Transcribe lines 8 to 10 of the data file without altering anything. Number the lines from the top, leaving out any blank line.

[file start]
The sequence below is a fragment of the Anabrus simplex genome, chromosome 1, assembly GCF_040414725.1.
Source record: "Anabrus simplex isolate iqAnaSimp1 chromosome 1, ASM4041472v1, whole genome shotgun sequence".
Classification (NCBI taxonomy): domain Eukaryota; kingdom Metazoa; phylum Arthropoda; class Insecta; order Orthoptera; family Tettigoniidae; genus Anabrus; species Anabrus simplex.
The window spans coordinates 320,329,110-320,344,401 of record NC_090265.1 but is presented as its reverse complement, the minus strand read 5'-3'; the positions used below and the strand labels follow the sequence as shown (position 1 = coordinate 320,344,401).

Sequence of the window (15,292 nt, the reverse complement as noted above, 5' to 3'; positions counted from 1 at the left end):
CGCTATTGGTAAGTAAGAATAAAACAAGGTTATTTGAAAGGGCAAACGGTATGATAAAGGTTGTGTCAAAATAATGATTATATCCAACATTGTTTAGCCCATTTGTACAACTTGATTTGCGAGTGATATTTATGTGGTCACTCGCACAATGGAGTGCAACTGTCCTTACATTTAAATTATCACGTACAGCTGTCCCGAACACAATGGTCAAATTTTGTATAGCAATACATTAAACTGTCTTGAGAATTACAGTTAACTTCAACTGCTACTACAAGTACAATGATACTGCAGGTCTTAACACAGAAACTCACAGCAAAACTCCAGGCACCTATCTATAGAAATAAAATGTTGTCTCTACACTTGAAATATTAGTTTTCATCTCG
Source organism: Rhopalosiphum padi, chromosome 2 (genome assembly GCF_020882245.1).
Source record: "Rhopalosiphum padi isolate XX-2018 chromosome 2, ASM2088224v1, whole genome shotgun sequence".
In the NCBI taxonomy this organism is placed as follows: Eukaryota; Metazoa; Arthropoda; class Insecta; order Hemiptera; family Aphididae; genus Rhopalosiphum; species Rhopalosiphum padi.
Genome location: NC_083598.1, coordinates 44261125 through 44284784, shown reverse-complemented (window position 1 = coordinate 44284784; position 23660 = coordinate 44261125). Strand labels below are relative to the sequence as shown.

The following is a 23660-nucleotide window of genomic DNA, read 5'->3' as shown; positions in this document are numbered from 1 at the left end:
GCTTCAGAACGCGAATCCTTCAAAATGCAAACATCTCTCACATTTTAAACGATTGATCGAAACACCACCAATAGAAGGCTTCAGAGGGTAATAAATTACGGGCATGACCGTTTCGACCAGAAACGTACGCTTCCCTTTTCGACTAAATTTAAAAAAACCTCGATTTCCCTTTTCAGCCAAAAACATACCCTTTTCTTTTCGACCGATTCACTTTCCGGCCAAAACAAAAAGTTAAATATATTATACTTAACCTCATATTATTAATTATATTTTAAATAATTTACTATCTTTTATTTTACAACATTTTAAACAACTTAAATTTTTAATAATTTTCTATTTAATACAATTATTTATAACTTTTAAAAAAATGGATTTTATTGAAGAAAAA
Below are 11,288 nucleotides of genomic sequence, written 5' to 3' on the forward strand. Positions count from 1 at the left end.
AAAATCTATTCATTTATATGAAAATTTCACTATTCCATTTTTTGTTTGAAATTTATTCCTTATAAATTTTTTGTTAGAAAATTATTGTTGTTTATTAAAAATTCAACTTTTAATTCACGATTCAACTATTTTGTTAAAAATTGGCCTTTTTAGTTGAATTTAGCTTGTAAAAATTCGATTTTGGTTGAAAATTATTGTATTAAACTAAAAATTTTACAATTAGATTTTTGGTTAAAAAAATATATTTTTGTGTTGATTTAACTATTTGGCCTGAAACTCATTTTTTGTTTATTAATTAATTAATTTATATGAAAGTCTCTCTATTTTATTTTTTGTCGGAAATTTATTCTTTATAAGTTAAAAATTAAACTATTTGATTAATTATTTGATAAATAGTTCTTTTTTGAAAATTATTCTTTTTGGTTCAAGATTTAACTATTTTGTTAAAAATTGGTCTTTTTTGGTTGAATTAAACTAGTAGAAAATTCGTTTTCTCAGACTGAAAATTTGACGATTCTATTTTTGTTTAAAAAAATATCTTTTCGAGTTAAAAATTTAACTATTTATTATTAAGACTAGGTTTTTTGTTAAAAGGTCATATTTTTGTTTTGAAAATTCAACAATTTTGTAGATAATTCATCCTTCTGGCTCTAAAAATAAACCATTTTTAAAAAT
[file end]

Source record: "Rhopalosiphum padi isolate XX-2018 chromosome 2, ASM2088224v1, whole genome shotgun sequence".
In the NCBI taxonomy this organism is placed as follows: Eukaryota; Metazoa; Arthropoda; class Insecta; order Hemiptera; family Aphididae; genus Rhopalosiphum; species Rhopalosiphum padi.
Genome location: NC_083598.1, coordinates 44261125 through 44284784, shown reverse-complemented (window position 1 = coordinate 44284784; position 23660 = coordinate 44261125). Strand labels below are relative to the sequence as shown.